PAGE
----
Book Review

We Hold These Truths – The Hope of Monetary Reform

By Richard C Cook Tendril Press, 2009 $19.95

This new book is an edited collection of articles by the author, published on websites in the last two years, on the causes of the developing ‘credit crunch’ and its implications for the future. As such, there is inevitably a certain amount of repetition, but this is not a serious issue. Each article covers a different aspect of his subject.

The articles are aimed at an American audience, and are concerned with the central role of the US in the growing crisis, but should also be of interest to a much wider readership.

Cook has a background of service in the US administration, including as a government analyst in the Treasury Department, from which he retired in January 2007; this has given him a valuable ‘insider’s view’ of the economy, but his interest in the money system was started with his reading in 1979-80 of articles on Social Credit, the movement based on the ideas of Maj. C H Douglas, published in the 1920s in the New Age, by its editor, A R Orage.

This convinced him of the basic flaw in the money system, of a chronic shortage of purchasing power ‘compensated’ by mushrooming levels of debt and eased by price-inflation (which reduces the real value of outstanding debts), leading to the multiple problems now climaxing. To remedy this, he identifies the need for National Dividends/Basic Incomes to distribute to everyone entitlement to the abundance now potentially available (and so, giving them economic security) along with price-subsidies, funded with new money.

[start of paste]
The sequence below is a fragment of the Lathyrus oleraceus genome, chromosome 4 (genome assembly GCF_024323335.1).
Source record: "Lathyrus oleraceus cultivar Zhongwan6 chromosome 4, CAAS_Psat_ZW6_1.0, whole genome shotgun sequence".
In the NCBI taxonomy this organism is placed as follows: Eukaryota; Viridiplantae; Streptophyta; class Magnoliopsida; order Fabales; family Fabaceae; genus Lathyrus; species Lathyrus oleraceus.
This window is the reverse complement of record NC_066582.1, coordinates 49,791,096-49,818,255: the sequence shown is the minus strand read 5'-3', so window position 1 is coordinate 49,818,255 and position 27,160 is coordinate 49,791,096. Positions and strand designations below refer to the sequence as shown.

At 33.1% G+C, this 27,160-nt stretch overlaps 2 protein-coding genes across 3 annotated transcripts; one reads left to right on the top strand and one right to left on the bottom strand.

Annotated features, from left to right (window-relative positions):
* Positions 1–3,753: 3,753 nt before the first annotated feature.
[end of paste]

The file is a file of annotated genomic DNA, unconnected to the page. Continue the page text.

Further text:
He has since studied extensively on the history of money, and argues that our present system has grown in part to finance the economic growth of the industrial revolution, but also to finance wars – in ways that vastly increased the wealth and power of the money-creators: the bankers and financiers, at the expense of the productive economy.

He argues that the creation of the ‘public credit’ should be by government, on behalf of society, not by private banks. History shows that the alternating booms and depressions result from the actions of the banks, largely controlled by the (private) ‘Federal Reserve’, and, whether deliberately engineered, serve to enrich banks through both interest charges and the acquisition of collateral in cases of default on repayment of loans.

Reference is made to the many sections of the US Constitution which are breached by the modern money system. These are generally relevant to other countries as well, since they are statements of universal rights, obligations and freedoms. He also makes references to God; I find this objectionable – they refer to common, universal issues of ethics, empathy and morality, which do not require any belief in a God.

Cook challenges the idea of scarcity, pointing out the power of modern production, though he does not specifically note the obscene wastefulness of modern ‘planned obsolescence’, with its fast-changing fashions, short-life goods and massive resources devoted to persuasive advertising – not to mention the destructive waste involved in ‘defence’ and warfare.

A valuable addition to the literature on the current ‘hot topic’, especially but not only for American readers.

Brian Leslie